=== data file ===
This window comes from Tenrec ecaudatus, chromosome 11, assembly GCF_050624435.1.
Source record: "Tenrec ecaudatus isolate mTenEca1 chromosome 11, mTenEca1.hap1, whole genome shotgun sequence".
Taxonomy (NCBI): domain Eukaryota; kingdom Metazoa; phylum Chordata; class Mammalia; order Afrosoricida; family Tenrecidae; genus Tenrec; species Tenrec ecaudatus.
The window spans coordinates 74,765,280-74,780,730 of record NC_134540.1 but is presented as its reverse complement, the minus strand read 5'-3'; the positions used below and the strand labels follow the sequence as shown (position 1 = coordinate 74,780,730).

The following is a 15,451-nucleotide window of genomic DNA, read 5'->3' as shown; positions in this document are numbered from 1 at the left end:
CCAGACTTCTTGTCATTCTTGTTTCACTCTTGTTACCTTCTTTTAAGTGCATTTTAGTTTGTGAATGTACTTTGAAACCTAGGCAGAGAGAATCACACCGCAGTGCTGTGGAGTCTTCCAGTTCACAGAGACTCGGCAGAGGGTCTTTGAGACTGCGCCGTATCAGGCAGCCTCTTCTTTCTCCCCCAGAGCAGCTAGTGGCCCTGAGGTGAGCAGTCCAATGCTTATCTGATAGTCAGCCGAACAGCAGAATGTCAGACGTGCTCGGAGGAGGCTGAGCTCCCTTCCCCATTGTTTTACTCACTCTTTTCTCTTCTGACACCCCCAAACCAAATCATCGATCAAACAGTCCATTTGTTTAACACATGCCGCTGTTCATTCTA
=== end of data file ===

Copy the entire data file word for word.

This window comes from Tenrec ecaudatus, chromosome 11, assembly GCF_050624435.1.
Source record: "Tenrec ecaudatus isolate mTenEca1 chromosome 11, mTenEca1.hap1, whole genome shotgun sequence".
Taxonomy (NCBI): domain Eukaryota; kingdom Metazoa; phylum Chordata; class Mammalia; order Afrosoricida; family Tenrecidae; genus Tenrec; species Tenrec ecaudatus.
The window spans coordinates 74,765,280-74,780,730 of record NC_134540.1 but is presented as its reverse complement, the minus strand read 5'-3'; the positions used below and the strand labels follow the sequence as shown (position 1 = coordinate 74,780,730).

The following is a 15,451-nucleotide window of genomic DNA, read 5'->3' as shown; positions in this document are numbered from 1 at the left end:
CCAGACTTCTTGTCATTCTTGTTTCACTCTTGTTACCTTCTTTTAAGTGCATTTTAGTTTGTGAATGTACTTTGAAACCTAGGCAGAGAGAATCACACCGCAGTGCTGTGGAGTCTTCCAGTTCACAGAGACTCGGCAGAGGGTCTTTGAGACTGCGCCGTATCAGGCAGCCTCTTCTTTCTCCCCCAGAGCAGCTAGTGGCCCTGAGGTGAGCAGTCCAATGCTTATCTGATAGTCAGCCGAACAGCAGAATGTCAGACGTGCTCGGAGGAGGCTGAGCTCCCTTCCCCATTGTTTTACTCACTCTTTTCTCTTCTGACACCCCCAAACCAAATCATCGATCAAACAGTCCATTTGTTTAACACATGCCGCTGTTCATTCTA